Babies in general take comfort from being close to their loved ones, especially in situations that are unfamiliar. You will often find toddlers tugging at their mother's clothes and pulling daddy's leg while walking through the mall or at the restaurant. But as your child grows up, her social interaction also expands beyond the immediate family. Through the ages of 3 to 6 years, your child will start interacting with other kids and even teachers, perhaps for the first time in your absence. So while you may have ignored the times she snatched a toy out of your hand, you will agree that it is inappropriate behaviour in a classroom environment or on a play date. This is the time when understanding boundaries becomes important for a child so that she can interact successfully.
Take time to observe
To explain the concept of boundaries and the need for them in social settings to your child, you first need to observe how your child behaves in that setting. For example, when she is playing with other children, is she forthcoming and enjoys group play or does she like to play on her own? Observations like these will help you figure out if you need to encourage more interaction in your child or tell her to simmer it down a little.
Explain through role-play
It is difficult for a 3-year-old to comprehend what personal space is. But she's more likely to grasp it if you show her behaviour she can imitate in a similar situation. Act out situations you think she is likely to encounter with her peers. For example, learning to share toys while playing. You can begin by sharing 'your' toys with her to let her know that it is good to have such an exchange during playtime. Give her the choice to share something with you, and if she hesitates use that as an opportunity to explain why sharing is a fun way to include more people in playtime.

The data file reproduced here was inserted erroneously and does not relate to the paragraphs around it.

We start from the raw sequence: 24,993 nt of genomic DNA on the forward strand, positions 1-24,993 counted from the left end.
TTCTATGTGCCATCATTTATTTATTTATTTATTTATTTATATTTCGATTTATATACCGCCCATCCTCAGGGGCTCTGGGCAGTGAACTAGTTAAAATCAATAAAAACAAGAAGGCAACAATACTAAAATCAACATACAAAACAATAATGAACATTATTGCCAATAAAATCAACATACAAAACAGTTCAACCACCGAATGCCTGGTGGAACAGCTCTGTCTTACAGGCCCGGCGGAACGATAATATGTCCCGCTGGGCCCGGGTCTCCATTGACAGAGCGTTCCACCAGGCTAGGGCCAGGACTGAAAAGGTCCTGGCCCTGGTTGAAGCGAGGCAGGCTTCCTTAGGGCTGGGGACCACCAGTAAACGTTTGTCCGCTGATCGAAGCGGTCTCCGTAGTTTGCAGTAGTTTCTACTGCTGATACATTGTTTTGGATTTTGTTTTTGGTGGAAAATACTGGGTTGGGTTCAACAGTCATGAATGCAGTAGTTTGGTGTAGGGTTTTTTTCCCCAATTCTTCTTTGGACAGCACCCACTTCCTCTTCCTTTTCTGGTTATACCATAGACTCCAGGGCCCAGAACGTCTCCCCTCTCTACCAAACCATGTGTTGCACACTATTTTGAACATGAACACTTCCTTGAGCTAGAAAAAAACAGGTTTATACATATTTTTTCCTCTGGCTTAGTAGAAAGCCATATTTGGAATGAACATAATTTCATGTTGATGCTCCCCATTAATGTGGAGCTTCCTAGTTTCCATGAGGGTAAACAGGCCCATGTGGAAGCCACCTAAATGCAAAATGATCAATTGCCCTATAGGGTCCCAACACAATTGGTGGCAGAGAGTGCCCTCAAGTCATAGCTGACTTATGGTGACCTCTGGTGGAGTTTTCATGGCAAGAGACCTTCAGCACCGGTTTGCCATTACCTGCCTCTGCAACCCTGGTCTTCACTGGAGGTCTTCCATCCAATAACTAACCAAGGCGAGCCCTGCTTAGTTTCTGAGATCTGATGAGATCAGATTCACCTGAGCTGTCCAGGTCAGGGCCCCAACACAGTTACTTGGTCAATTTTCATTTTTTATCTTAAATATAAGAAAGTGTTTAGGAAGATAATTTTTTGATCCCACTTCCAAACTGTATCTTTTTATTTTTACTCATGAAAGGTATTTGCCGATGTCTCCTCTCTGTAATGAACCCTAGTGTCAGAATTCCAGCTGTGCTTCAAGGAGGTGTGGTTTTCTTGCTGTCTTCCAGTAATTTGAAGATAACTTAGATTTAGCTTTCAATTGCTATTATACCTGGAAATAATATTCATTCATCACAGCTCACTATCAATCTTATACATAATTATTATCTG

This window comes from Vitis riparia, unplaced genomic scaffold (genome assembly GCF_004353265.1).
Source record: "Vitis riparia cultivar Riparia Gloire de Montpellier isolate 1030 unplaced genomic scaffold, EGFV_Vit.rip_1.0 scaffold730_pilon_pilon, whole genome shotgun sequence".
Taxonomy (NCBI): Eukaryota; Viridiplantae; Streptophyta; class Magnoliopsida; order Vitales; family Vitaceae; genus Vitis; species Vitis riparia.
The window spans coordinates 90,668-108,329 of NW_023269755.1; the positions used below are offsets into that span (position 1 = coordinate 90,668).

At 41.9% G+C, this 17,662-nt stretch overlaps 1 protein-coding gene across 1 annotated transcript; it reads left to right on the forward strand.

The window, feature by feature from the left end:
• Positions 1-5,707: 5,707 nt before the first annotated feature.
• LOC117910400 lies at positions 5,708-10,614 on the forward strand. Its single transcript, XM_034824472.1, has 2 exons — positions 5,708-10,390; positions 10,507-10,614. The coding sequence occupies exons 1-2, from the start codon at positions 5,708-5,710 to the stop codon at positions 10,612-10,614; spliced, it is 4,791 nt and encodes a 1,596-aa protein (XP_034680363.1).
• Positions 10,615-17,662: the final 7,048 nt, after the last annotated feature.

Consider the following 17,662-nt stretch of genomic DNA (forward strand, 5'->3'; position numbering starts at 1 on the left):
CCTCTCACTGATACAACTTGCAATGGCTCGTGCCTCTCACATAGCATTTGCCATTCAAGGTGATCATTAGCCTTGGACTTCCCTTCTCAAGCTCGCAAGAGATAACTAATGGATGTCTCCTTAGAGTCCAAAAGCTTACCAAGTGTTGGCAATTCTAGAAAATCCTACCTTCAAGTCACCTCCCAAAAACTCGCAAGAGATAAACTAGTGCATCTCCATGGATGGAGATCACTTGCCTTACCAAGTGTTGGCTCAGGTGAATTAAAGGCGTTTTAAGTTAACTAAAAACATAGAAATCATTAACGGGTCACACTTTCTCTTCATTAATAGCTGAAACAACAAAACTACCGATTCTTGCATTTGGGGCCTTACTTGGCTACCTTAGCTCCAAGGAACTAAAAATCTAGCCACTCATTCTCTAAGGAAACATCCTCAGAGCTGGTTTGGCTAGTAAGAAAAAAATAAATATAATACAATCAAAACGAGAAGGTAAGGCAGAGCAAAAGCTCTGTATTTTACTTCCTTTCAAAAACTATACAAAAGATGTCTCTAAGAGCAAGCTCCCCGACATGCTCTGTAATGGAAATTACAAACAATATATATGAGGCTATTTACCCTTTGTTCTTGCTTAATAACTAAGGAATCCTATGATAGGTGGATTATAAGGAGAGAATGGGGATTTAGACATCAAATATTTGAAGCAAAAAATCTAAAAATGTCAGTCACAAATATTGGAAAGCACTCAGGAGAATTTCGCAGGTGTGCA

Use movement games
This is a great way to give your child an understanding of how personal space works. You can have dance with each other, and you can assign her a square within which she can move. Explain to her what might happen if she moves into another person's square-they might bump into each other or fall. Another great way to explain the need for personal space is through the bubble game. Blow out bubbles one and show her what happens when the bubbles collide with each other. This is also a great way to iterate the concept of cause and effect. It will help your child grasp what might happen if they collide into someone or interrupt someone while they are trying to speak or even make something.
Finding the right pitch
Another area that you can help your child establish social boundaries in is speaking differently in different places. For example you can demonstrate how it is alright to scream and speak loudly in the park, but she must speak softly in places like restaurants and classrooms.
These little cues will help your child gain confidence in social settings and find her comfort zone in a classroom full of toddlers. Once your little one understands boundaries, she is more likely to establish healthy connections with her peers and mentors.
If you've used another way to teach your child about boundaries, we'd all love to hear it. Do comment below and share your ideas with the rest of us.